There’s a lively little debate going on about the Obama administration’s use of drones to swat Jihadist nutcases like Anwar al-Awlaki in the tribal areas of Pakistan and Somalia and whatnot.
In this case I am coming down solidly on the side of my colleague over at No Cross, No Crescent, and against the Arizona Atheist. Before I get into that, let me heartily recommend the following debate. Douglas Murray is on form as always:
And there’s also a subscriber only article by The War Nerd on this. The War Nerd is a chap who, amoral scum though he may be at times, tends to see things with a degree of clarity probably because of that. His argument is that the drone campaign is perfectly in line with the whole Obama method of doing things: cool, clean, technocratic solutions. No fiery speeches or blood-stirring rhetoric, just a series of discrete explosions that prune the Jihadi ranks. Keeps the bodies off the front pages, and even those journalists who aren’t court-eunuchs will find it hard pressed to interview a drone. And so forth.
Now, the reason that I disagree with my other colleague over at Arizona Atheist is misunderstanding something fundamental. The conflict with the Jihad is not a struggle with organised crime, it’s a war. A war that will, one way or another, determine the course of human civilisation. That means totally different rules apply.
You probably have guessed that my heart in no way bleeds for Alwaki and I do not see why it should. You may remember the tender mercies shown to the peoples of Dresden and Hiroshima. Of course one can have a very good and tough debate on those cases, but the issues here are not really comparable. Anwar al-Awlaki isn’t an innocent civilian but an open Jihadist. Why on earth should anyone care what happened to him?
My colleague’s response – a very principled response, I might say – is that as an American citizen, he should have stood trial, and that the measures of the ‘war on terror’ tend to spread (and that there is a risk to innocent civilians). Leaving that latter point out, I would like to focus on the bulk of this, as it get’s at the heart of the debate here, namely what the nature of “rights” is, and how we come to enjoy them.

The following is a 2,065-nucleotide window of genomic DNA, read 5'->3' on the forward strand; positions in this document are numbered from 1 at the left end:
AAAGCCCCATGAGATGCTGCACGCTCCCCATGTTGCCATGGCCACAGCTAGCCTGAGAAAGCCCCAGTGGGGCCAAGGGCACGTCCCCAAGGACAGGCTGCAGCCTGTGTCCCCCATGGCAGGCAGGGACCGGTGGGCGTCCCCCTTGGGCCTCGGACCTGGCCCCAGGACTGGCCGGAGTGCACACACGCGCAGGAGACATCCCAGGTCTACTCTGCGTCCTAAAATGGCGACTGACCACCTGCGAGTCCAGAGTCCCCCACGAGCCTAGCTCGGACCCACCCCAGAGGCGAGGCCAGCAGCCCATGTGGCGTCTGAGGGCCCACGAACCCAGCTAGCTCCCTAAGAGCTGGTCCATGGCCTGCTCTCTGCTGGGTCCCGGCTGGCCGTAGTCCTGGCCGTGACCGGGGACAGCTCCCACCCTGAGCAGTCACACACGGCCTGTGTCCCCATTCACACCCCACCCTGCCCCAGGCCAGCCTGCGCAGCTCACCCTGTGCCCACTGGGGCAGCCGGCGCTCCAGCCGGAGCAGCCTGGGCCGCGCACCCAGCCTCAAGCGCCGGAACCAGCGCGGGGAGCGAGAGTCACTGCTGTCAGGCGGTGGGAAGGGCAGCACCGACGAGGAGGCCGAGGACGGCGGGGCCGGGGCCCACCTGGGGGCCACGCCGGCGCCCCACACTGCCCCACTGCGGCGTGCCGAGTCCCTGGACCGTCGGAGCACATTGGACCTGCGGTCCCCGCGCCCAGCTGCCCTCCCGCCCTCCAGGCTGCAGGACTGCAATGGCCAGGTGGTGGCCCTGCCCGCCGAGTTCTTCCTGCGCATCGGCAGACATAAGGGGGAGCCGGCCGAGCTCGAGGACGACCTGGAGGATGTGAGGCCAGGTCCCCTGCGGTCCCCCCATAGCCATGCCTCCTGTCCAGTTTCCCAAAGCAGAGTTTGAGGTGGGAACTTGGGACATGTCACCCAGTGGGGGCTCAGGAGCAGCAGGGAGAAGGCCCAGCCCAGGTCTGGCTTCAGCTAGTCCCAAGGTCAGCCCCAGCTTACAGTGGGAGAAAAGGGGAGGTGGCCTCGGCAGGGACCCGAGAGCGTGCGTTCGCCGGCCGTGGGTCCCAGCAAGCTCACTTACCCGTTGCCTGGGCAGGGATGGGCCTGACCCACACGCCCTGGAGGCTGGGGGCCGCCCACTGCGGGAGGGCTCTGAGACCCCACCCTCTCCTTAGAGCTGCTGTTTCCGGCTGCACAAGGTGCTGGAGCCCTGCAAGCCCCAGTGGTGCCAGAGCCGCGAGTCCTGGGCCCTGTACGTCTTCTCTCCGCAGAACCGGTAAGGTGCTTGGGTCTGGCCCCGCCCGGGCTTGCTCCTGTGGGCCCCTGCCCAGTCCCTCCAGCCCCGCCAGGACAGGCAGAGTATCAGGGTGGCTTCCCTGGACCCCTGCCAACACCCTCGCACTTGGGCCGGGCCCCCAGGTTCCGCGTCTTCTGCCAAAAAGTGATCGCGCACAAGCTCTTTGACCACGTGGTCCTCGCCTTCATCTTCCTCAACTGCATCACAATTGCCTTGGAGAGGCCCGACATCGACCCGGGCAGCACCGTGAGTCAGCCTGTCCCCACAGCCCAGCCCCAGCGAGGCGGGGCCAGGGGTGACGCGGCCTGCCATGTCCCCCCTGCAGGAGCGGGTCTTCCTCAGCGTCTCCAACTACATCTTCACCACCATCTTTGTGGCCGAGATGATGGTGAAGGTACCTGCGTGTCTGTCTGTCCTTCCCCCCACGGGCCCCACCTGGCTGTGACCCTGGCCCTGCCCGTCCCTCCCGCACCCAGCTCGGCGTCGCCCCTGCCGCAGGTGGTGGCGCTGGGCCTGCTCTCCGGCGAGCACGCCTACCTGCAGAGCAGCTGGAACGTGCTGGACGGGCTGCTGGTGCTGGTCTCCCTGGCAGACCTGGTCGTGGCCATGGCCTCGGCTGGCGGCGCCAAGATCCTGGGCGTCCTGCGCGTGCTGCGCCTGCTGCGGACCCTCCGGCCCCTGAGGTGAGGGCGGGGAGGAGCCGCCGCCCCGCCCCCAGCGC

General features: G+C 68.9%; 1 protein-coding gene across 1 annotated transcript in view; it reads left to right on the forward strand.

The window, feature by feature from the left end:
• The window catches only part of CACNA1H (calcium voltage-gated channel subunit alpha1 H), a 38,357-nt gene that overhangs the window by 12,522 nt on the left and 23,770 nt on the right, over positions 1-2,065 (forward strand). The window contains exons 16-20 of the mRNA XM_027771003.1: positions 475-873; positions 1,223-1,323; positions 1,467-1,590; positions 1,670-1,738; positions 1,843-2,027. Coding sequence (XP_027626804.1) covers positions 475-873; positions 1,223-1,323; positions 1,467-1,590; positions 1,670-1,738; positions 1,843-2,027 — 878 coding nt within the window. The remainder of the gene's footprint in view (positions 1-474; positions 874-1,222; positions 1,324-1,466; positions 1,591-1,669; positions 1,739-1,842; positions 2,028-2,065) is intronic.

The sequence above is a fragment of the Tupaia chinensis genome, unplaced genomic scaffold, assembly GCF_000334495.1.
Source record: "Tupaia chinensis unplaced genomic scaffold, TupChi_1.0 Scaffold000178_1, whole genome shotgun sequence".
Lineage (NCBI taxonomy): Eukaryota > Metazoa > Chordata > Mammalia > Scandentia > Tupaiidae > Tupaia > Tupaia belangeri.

The paradox in all system of “rights” is that, while rights may be natural and inalienable, their defence is anything but. Nature or God will not strike you down if you take it on yourself to assert your power against someone else’s rights. The protection of rights – of the liberties we all agree on – can only be achieved by a social entity: family, tribe, city, nation etc. The social compact is “I will defend your rights if you will defend my rights”.
“A Declaration of Rights is, by reciprocity, a Declaration of Duties also. Whatever is my right as a man is also the right of another; and it becomes my duty to guarantee as well as to possess.” – Thomas Paine
If you default on that – why the devil should I defend your rights? Why should I care what happens to you?
Part of the great swathe of human development has been to slowly extend this compact outward. One of the wonderful things about the current world is that we can extend this compact, or at least try to, beyond the level of the Nation State, to the level of civilisation. This is the true meaning of internationalism: we are learning that we can best secure our own rights from encroachments by our governments by defending the rights of our brothers and sisters elsewhere. By holding Greenpeace to account for its scummy crimes against humanity against our fellows in the developing world, we best prevent it from doing the same to us in the developed world.